William Penn’s Royal Charter

Journalist, minister, missionary, and Quaker, English-born William Penn is best-known for his royal charter in 1681 to form a new colony in America—Pennsylvania—a refuge for religious freedom. While managing his father’s property in Ireland, Penn met Quaker preachers who inspired his conversion to the Society of Friends. In the years that followed, he was imprisoned for his writings in a life-long fight for persecuted religious groups. William Penn relied heavily on the Bible as a source for his prolific writings over the years. Shortly before his death on July 30, 1718, he said his goodbyes to friends with words paraphrased from Psalm 121:7–8 and Hebrews 13:20: “My love is with you; the Lord preserve you, and remember me in the Everlasting Covenant.”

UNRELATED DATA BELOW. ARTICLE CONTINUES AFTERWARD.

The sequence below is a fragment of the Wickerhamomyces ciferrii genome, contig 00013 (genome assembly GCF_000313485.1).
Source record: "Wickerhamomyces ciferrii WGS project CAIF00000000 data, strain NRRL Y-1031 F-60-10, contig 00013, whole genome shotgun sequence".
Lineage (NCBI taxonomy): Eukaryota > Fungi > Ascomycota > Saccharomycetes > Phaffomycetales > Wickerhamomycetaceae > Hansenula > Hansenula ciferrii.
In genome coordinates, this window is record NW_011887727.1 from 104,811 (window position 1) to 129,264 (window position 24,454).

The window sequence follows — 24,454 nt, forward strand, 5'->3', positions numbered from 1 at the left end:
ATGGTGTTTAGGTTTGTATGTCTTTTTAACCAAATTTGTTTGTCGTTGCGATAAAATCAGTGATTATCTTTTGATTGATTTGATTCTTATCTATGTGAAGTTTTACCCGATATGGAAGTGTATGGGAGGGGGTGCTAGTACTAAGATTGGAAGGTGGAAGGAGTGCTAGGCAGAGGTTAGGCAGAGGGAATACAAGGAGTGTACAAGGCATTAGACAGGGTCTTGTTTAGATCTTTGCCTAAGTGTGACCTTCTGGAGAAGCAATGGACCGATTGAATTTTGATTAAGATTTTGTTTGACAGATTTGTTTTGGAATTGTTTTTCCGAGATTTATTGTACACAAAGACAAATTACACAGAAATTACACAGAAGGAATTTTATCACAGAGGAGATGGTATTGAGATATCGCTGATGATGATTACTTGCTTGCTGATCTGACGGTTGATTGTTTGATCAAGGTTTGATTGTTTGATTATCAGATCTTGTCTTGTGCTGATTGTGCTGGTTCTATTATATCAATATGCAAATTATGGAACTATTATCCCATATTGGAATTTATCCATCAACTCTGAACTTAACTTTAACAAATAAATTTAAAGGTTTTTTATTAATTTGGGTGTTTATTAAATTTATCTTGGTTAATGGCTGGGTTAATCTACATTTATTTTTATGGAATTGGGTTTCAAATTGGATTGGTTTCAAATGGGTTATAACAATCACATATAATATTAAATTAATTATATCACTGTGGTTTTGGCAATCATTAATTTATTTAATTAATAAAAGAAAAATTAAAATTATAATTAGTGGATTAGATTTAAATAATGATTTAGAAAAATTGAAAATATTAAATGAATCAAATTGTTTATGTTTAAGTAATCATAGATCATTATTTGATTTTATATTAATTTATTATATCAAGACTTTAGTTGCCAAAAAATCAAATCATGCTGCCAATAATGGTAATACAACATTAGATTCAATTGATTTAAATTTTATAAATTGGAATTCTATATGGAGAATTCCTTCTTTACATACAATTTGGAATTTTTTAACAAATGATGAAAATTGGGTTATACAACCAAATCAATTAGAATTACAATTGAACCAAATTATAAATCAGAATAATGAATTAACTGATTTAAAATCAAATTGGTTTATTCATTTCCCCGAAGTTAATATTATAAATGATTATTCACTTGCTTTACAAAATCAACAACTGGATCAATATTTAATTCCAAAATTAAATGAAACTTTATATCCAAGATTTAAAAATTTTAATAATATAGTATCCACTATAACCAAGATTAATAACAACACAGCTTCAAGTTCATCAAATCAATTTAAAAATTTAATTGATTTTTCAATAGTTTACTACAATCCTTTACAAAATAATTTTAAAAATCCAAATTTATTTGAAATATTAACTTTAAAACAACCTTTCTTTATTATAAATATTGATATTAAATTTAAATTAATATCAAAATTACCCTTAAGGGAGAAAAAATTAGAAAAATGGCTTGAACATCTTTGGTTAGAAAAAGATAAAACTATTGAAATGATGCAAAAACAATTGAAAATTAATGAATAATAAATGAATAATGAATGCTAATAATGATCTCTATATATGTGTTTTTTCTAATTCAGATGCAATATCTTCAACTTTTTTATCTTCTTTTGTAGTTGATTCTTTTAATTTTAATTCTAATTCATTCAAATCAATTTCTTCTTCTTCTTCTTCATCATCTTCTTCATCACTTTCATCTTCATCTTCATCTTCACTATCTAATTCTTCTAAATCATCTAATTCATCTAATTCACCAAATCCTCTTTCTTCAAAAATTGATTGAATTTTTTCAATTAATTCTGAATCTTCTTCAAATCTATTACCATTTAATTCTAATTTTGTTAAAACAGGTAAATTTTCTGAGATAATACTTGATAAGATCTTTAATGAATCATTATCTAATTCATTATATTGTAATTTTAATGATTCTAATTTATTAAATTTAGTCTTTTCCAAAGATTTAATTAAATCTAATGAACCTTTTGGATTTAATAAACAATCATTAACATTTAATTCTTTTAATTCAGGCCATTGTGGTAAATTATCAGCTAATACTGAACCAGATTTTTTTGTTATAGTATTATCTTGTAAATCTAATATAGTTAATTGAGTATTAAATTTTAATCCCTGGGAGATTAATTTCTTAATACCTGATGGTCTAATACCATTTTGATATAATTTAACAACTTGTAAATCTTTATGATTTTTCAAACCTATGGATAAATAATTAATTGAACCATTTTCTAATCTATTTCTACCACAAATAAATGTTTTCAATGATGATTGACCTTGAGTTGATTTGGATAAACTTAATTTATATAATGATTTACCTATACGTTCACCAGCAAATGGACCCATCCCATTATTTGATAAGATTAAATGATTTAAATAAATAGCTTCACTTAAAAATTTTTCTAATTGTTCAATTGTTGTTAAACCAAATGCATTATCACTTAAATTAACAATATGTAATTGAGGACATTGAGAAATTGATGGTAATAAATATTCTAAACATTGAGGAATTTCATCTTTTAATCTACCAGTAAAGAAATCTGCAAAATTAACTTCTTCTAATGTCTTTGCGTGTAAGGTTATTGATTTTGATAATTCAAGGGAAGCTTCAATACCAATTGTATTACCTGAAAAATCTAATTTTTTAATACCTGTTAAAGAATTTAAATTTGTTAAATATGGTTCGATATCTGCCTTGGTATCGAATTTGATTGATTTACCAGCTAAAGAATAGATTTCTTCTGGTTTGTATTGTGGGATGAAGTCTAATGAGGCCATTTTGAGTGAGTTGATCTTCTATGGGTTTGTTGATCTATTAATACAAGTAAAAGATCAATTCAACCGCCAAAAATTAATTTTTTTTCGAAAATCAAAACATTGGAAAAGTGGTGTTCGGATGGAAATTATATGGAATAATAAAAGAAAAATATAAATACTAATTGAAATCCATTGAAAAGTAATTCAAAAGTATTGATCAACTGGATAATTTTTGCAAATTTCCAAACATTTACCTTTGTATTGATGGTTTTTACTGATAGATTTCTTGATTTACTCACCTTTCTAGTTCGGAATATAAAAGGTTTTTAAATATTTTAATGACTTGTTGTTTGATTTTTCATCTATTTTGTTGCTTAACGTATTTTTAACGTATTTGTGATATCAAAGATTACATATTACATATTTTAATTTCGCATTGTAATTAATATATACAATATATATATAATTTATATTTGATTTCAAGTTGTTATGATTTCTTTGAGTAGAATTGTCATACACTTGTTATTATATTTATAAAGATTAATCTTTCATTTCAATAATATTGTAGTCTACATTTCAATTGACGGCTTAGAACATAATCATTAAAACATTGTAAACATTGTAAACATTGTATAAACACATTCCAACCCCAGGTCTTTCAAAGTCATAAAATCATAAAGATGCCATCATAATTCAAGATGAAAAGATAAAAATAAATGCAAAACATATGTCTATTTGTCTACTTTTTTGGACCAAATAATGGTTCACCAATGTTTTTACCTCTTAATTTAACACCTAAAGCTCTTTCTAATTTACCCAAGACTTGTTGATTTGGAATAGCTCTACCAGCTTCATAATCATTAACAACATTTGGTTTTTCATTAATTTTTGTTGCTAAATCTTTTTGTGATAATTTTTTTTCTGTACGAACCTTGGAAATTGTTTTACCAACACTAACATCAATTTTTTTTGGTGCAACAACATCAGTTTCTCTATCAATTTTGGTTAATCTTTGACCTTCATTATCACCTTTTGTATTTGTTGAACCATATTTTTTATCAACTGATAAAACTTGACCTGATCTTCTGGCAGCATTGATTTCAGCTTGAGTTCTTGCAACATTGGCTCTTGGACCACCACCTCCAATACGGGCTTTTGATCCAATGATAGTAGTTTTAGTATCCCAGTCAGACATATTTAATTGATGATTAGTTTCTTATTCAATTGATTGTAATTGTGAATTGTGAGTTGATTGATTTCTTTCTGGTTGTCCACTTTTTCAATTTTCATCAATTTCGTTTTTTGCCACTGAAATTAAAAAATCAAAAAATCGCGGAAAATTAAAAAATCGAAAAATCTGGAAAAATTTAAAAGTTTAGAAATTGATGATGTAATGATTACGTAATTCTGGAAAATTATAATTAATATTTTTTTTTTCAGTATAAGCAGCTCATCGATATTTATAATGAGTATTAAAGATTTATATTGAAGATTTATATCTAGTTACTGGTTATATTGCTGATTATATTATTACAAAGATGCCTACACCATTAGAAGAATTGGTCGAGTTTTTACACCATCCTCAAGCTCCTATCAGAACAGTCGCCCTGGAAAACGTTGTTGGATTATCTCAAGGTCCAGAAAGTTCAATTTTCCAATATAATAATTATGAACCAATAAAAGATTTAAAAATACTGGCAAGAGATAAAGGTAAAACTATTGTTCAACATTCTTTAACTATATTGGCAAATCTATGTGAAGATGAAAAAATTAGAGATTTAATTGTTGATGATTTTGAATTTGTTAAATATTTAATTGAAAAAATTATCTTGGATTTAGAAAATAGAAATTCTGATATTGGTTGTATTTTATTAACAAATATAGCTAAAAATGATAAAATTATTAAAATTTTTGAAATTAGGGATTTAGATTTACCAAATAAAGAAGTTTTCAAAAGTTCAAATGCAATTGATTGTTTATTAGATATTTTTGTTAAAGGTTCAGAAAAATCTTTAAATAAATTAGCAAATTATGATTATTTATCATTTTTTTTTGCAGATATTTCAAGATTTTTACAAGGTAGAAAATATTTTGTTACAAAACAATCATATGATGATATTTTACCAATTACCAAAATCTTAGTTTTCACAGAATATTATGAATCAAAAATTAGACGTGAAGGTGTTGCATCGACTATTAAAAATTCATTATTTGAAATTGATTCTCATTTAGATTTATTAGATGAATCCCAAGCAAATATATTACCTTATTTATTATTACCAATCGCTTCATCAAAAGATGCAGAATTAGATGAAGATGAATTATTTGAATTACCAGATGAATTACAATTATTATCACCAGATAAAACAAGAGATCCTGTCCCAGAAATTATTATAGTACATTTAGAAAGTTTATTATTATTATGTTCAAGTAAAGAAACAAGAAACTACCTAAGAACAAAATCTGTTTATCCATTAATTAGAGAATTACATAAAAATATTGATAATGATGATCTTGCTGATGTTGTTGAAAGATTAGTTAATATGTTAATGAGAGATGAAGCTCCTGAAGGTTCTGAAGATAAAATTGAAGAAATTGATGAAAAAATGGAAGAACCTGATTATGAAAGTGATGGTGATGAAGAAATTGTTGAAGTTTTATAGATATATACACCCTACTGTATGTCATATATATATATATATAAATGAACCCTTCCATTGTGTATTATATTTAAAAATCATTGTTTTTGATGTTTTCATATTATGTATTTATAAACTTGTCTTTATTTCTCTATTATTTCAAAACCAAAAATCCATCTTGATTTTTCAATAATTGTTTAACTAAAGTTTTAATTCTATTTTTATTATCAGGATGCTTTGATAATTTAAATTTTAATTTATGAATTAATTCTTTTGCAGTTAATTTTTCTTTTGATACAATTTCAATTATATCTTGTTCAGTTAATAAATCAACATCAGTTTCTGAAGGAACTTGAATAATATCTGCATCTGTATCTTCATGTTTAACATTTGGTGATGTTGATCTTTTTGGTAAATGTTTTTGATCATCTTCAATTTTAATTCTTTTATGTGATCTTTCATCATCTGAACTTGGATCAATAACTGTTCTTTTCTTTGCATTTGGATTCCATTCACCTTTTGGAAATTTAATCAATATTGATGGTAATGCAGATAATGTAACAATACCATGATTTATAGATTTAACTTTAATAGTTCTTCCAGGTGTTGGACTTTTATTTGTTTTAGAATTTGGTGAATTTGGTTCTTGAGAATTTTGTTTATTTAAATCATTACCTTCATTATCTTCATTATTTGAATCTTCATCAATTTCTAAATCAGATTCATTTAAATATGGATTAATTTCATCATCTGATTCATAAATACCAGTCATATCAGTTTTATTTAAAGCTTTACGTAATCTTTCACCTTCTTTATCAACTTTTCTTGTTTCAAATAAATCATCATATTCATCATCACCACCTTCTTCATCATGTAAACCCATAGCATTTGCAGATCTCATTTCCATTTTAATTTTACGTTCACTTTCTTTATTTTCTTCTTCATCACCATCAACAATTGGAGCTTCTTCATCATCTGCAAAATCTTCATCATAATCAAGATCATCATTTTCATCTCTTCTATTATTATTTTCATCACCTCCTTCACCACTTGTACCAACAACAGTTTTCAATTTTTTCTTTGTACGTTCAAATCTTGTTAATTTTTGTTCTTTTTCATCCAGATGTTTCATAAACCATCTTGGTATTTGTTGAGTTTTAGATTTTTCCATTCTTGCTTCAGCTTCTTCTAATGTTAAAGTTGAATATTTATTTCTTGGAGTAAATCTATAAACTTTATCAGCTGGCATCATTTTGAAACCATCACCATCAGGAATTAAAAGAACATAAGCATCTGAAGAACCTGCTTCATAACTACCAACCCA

Share

More Book Minute Features

July 06, 2020

Mary Jones's Bible

For Welsh children of years past, the story of Mary Jones and her Bible is legendary. In 1563, Parliament passed a law allowing for the translation of...
June 29, 2020

Mendelssohn’s Fifth— Symphony for the Reformation

The Augsburg Confession of 1530 defined the theological beliefs of Martin Luther, becoming one of the most important documents of the Protestant Refor...
June 22, 2020

Quoting the Bible -

“Cleanliness is next to godliness! A verse often quoted from the Bible—but one that isn’t IN the Bible! It's sound advice, but we often use wise...